The New Town Hall is the home of politics in Munich and its balcony is also the place where FC Bayern greet their fans when they’ve won the championships.
With its ornate, Neo-Gothic facade, the Neues Rathaus (New Town Hall) at Marienplatz (square) looks slightly older than it actually is. As a matter of fact, initial construction took place between 1867 and 1905 after the neighbouring Altes Rathaus (Old Town Hall) became too small for Munich’s city council.
One of the most important attractions is the Glockenspiel in the hall's tower, whose daily performances at 11 a.m. and 12 a.m. (and 5 p.m. in the summer months) attract audiences from around the world.
The dancers’ six waltzes to four different songs change on a monthly basis. Around 9 p.m. each evening, the Glockenspiel plays Richard Wagner’s “Meistersinger von Nürnberg” and Johannes Brahms’ “Lullaby” to send the symbol of Munich, the Münchner Kindl, off to bed.
The Glockenspiel tells two stories from Munich’s history:
The top layer demonstrates the marriage of Wilhelm V and Renate von Lothringen in 1568. To honour the bride and groom, a knights’ tournament was held on Marienplatz.
The lower level shows the Schäfflertanz (the dance of the coopers). After a terrible epidemic of the plague, the barrel makers are said to have been the first people to risk stepping back out onto the streets, dancing for the amusement of the population gripped by fear of the disease.
A statue of the Münchner Kindl sits on top of the tower, watching over the city: the heraldic figure of the city, a monk, is often referred to as the Münchner Kindl (Munich child) – a title which is also available to anyone born in the city.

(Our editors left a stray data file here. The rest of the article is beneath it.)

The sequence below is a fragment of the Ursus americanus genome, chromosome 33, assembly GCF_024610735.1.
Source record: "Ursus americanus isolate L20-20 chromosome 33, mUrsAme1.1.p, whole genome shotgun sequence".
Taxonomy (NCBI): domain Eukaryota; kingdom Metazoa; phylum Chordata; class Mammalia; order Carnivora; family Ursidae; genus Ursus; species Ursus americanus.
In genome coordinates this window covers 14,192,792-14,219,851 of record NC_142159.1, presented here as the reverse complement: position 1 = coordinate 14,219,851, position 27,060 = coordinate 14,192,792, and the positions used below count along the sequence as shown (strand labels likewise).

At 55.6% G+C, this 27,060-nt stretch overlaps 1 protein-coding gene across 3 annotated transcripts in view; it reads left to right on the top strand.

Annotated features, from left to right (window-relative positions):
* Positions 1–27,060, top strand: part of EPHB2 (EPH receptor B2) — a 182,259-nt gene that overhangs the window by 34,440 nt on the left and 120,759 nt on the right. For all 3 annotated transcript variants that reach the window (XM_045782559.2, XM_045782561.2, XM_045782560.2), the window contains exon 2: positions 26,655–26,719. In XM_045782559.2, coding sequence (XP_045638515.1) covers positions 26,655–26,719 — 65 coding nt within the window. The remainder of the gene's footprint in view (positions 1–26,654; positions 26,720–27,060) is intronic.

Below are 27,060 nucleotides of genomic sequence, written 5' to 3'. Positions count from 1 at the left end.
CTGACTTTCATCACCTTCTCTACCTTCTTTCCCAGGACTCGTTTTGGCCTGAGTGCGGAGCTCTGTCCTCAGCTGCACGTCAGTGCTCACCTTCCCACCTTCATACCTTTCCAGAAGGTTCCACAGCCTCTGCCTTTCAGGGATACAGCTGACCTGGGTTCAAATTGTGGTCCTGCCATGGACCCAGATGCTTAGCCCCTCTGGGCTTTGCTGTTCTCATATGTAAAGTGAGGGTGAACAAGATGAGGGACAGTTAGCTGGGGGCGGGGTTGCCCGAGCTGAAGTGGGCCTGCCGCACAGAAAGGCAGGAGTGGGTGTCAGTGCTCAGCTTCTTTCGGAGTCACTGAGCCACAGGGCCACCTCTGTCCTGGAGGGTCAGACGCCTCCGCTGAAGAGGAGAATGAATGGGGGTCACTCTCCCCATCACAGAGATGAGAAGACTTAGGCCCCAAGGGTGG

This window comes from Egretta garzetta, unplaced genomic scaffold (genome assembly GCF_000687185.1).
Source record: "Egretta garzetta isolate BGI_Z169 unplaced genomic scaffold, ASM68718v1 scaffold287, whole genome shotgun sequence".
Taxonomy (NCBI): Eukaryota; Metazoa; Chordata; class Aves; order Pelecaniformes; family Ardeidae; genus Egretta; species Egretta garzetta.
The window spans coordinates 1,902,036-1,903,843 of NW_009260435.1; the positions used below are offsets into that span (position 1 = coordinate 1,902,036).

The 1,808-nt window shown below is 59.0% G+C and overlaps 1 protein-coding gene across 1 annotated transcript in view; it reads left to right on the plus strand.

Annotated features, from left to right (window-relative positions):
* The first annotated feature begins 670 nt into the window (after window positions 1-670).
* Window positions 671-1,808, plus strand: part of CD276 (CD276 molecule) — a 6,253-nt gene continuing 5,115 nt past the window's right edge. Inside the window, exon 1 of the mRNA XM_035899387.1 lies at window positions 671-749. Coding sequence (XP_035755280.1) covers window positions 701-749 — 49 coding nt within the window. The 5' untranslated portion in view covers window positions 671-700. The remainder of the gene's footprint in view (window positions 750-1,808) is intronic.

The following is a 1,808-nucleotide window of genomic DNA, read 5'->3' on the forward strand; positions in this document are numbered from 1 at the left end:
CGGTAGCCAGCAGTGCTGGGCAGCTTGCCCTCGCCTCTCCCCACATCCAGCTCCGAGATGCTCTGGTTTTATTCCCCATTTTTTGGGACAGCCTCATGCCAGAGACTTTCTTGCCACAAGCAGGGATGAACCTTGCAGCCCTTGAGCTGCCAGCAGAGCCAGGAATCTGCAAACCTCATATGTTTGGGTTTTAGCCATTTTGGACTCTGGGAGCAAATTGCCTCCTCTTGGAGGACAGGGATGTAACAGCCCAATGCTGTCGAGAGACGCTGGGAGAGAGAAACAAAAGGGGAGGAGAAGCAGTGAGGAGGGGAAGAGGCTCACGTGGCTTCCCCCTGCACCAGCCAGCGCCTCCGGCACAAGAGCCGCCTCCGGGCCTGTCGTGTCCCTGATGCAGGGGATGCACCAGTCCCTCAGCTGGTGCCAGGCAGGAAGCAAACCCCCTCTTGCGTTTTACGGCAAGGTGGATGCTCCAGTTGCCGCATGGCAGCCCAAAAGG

The Münchner Kindl (Munich child) is often a homorous childlike figure, which presents itself with a beer mug, radish and pretzel.
The first documented reference to Munich as “forum apud Munichen” (“near the monks”) dates from 1158. In the second half of the 19th century, a humorously cute figure emerged alongside the official “Münchner Kindl”, usually depicted holding a beer stein, radish or pretzel.
The advertising career of the defenceless Münchner Kindl really took off in later years: it posed to sell bicycle tyres, galoshes, wine, men's underwear, disinfectant, pasta, tropical fruits, cough sweets, fig coffee and innumerable other products. It even took up smoking (the extremely strong Zuban brand cigarettes) and also become a liqueur bottle (Riemerschmid).
The Münchner Kindl also appeared on wartime postcards and even on the election posters of political parties on all sides, though it must be said that people preferred to see it on posters for Fasching (Carnival) and, of course, Oktoberfest. Numerous three-dimensional versions have also been produced, generally as souvenirs in the form of dolls or key rings.
There is still a “real” Münchner Kindl that waves during the Wiesn-Einzug (the parade that marks the official opening of the Oktoberfest) and represents the city on other official occasions: since 1938, a young woman, usually from the family of an innkeeper, actor or brewer, has dressed up as the embodiment of this symbol of Munich each year.
However, the tower has a number of other impressive features: you can take the lift up to the viewing platform, where you can soak up a marvellous view over the old town. Tickets for the tower ascent can be booked online.
You will also get a glimpse of some exciting features during a 90-minute tour of the Neues Rathaus, which will take you through its grand rooms and to the building’s balcony, the backdrop for FC Bayern’s championship celebrations.
During the tour, you will learn about the history of the building and the stories behind some of the city’s historical figures who adorn the Neues Rathaus’ facade. Tickets are also available directly from the Tourist Information office in the Neues Rathaus.